Of course, the back story of "Boyhood"'s 12-year gestation is… MoreOf course, the back story of "Boyhood"'s 12-year gestation is irresistible. And you have to applaud writer/director Richard Linklater's nerve in presenting the Hollywood mainstream with a 165-minute movie that's about little more than everyday domestic conversations. But this bold experiment fails to satisfy in some peripheral ways. In focusing so intensely on the intimate relationships of a mother (Patricia Arquette) and her two children (Ellar Coltrane, Linklater's own daughter Lorelei), the film fails to have anything interesting to say about the world around them. It may be intriguing to watch Coltrane age so dramatically and turn shaggy, but more material about the evolving culture would have been preferred. Don't count on seeing much of this beyond a few glimpses of retro iPods and video games, plus one throwaway scene involving Obama/Biden campaign signs. The modest stories are wholly insular to the central family. The dialogue isn't as witty or insightful as one might expect from Linklater (the boy is wary of conformity, whoa), and the two sagas of marriages gone wrong are written rather heavy-handedly (uh oh, the husband is holding a drink...now we know he has turned into a Bad Man). "Boyhood" is certainly unique and interesting, but it's not recommended for anyone who isn't comfortable with talky, low-action movies.
This strangely forgotten film is a wonderful satire of the then-fresh… MoreThis strangely forgotten film is a wonderful satire of the then-fresh Watergate scandal. The Nixon administration's misdeeds are transported to a nunnery, in which the contentious election of a new abbess leads to bugged rooms and a strategic burglary that erupts into public scandal. Glenda Jackson is typically flawless as the ice-cold veteran who pulls the strings, but the stellar cast also includes Geraldine Page, Anne Meara, Sandy Dennis (hilarious as an oblivious dimwit) and Eli Wallach. The pious should be forewarned, however: These nuns are hardly filled with loving reverence. They conspire, smoke, curse and even have sex. Director Michael Lindsay-Hogg had been working in British television in the years preceding "Nasty Habits," but he probably learned something about internal power struggles from his previous feature: the infamous Beatles documentary "Let It Be."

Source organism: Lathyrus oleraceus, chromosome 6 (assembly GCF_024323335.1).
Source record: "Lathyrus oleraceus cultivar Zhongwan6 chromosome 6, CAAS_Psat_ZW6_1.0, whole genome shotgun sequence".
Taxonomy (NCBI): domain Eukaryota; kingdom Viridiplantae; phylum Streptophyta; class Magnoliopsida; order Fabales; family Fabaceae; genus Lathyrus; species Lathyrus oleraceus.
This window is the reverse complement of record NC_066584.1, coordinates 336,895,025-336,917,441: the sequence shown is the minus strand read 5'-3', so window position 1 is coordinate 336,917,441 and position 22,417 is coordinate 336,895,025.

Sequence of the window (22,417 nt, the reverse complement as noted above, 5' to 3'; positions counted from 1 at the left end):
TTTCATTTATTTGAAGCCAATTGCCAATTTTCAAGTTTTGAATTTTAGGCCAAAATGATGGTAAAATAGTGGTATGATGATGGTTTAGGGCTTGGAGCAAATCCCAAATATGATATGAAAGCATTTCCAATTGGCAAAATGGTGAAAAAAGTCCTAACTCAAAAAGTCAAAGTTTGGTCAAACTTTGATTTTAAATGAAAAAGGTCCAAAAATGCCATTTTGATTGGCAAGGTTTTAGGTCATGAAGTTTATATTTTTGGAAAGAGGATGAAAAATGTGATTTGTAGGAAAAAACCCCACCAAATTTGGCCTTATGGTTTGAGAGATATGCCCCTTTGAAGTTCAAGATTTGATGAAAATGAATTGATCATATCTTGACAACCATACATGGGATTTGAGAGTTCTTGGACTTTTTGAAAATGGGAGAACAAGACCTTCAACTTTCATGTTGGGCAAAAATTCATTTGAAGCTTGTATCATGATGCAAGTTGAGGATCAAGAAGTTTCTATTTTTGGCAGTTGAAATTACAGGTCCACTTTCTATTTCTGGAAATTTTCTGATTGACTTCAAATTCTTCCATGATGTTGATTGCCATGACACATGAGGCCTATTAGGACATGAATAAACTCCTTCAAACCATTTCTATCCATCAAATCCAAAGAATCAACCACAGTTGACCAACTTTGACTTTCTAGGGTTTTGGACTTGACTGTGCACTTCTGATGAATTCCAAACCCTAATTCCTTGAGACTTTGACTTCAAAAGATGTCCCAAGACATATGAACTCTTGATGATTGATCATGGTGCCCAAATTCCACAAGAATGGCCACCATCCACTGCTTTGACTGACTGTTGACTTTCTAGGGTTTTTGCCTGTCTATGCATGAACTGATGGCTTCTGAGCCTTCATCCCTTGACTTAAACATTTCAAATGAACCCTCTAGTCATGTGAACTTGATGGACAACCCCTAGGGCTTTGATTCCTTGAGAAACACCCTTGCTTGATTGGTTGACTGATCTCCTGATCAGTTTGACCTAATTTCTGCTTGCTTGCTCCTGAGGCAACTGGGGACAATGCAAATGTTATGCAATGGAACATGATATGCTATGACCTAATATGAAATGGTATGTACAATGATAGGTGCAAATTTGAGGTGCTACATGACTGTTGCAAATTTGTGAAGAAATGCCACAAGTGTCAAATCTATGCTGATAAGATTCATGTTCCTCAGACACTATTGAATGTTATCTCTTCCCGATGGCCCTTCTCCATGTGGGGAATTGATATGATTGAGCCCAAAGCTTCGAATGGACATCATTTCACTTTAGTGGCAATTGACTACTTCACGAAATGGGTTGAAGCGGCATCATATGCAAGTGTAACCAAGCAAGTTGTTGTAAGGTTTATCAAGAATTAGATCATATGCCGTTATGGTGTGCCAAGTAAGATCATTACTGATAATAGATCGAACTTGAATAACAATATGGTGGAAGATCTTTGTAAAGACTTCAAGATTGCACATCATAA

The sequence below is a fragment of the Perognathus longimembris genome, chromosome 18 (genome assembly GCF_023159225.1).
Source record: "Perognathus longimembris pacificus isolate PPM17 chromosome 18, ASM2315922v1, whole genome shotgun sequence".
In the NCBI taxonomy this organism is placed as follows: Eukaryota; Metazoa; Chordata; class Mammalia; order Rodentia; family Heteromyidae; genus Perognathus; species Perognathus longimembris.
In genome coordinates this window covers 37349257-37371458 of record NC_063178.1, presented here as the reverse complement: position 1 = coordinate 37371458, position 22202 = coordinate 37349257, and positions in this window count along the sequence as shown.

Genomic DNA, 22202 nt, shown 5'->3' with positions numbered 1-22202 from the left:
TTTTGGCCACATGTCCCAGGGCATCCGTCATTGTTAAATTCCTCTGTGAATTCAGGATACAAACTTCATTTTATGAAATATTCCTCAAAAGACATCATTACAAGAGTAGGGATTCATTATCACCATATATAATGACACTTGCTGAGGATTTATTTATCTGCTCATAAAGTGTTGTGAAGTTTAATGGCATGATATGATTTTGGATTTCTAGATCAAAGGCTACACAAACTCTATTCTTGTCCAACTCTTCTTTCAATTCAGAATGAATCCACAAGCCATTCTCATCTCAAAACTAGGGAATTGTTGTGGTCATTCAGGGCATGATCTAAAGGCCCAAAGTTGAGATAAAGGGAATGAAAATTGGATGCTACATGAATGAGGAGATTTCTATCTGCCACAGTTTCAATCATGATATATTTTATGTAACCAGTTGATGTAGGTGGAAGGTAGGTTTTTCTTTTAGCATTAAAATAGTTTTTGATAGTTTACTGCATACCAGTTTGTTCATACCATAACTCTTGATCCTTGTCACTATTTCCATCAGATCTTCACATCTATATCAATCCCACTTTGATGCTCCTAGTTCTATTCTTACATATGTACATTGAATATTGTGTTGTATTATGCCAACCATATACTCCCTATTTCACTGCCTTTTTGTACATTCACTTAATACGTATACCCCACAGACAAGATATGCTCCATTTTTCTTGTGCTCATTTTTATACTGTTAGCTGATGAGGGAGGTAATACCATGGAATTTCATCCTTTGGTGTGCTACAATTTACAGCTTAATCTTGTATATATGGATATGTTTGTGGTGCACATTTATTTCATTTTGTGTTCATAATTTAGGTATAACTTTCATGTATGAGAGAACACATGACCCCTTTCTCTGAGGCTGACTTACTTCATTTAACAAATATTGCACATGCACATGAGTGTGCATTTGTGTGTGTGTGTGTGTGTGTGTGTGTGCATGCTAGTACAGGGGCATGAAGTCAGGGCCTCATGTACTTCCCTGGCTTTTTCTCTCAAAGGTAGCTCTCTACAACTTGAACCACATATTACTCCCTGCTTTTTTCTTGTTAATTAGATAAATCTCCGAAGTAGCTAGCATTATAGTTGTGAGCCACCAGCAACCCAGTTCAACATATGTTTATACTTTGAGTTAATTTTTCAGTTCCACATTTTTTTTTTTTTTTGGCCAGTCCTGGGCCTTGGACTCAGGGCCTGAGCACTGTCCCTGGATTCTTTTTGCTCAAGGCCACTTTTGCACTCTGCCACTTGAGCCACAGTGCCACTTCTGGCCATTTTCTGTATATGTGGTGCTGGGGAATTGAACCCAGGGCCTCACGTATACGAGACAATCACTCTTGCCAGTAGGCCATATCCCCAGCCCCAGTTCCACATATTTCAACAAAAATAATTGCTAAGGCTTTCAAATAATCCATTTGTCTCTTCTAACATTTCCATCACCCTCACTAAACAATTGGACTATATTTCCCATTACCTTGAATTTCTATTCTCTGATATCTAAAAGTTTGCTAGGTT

New Wave icon Alain Resnais continues to test his audience with the… MoreNew Wave icon Alain Resnais continues to test his audience with the marvelous "Providence," a surreal tale in which a dying, cantankerous novelist (John Gielgud, never better) uses people from his life as placeholders to map out an unfinished book. The bulk of the film's action is taken straight from the writer's head and thus is pure fantasy. As if Gielgud's presence isn't impressive enough, the cast is loaded with other world-class talents such as Dirk Bogarde (dark and testy as ever), Ellen Burstyn, Elaine Stritch and David Warner. Warner does seem somewhat miscast, mainly seen as a guileless naif -- it's best to view this performance alongside early roles like "Morgan: A Suitable Case of Treatment" and "Work Is a 4-Letter Word" and forget all the sadistic villains he played later.
The internal story is primarily a love triangle in which Burstyn cheats on husband Bogarde with Warner. There's also a bizarre, undeveloped werewolf motif that hopefully was deleted from the book's final draft (this is a work in progress, after all). "Providence" is a delightful brainteaser -- just do your best to ignore how grating the characters' incessant wine-slurping becomes.
Apparently a cult classic in its homeland, "Rocker" could be… MoreApparently a cult classic in its homeland, "Rocker" could be charitably described as the German equivalent of "Easy Rider" or "The Harder They Come." The actors are amateurs and the script meanders, but "Rocker" does intriguingly capture the regional flavor of its time and place. Struggling to find a protagonist, the story focuses on different characters at different points but eventually settles upon a revenge scheme in which a pubescent boy recruits a fresh-from-prison biker to stalk some ridiculously coiffed lads who beat up and killed his car-stealing older brother. Director Klaus Lemke has little skill, and the acting is so weak that the boy even seems to break character and laugh during a few late scenes. Much of the budget probably went into the soundtrack, which includes choice songs from Led Zeppelin ("Rock and Roll"), Them ("It's All Over Now, Baby Blue"), Santana ("Black Magic Woman") and the Rolling Stones (three songs from Sticky Fingers). Some songs even appear more than once, presumably to milk maximum value from their licensing fees.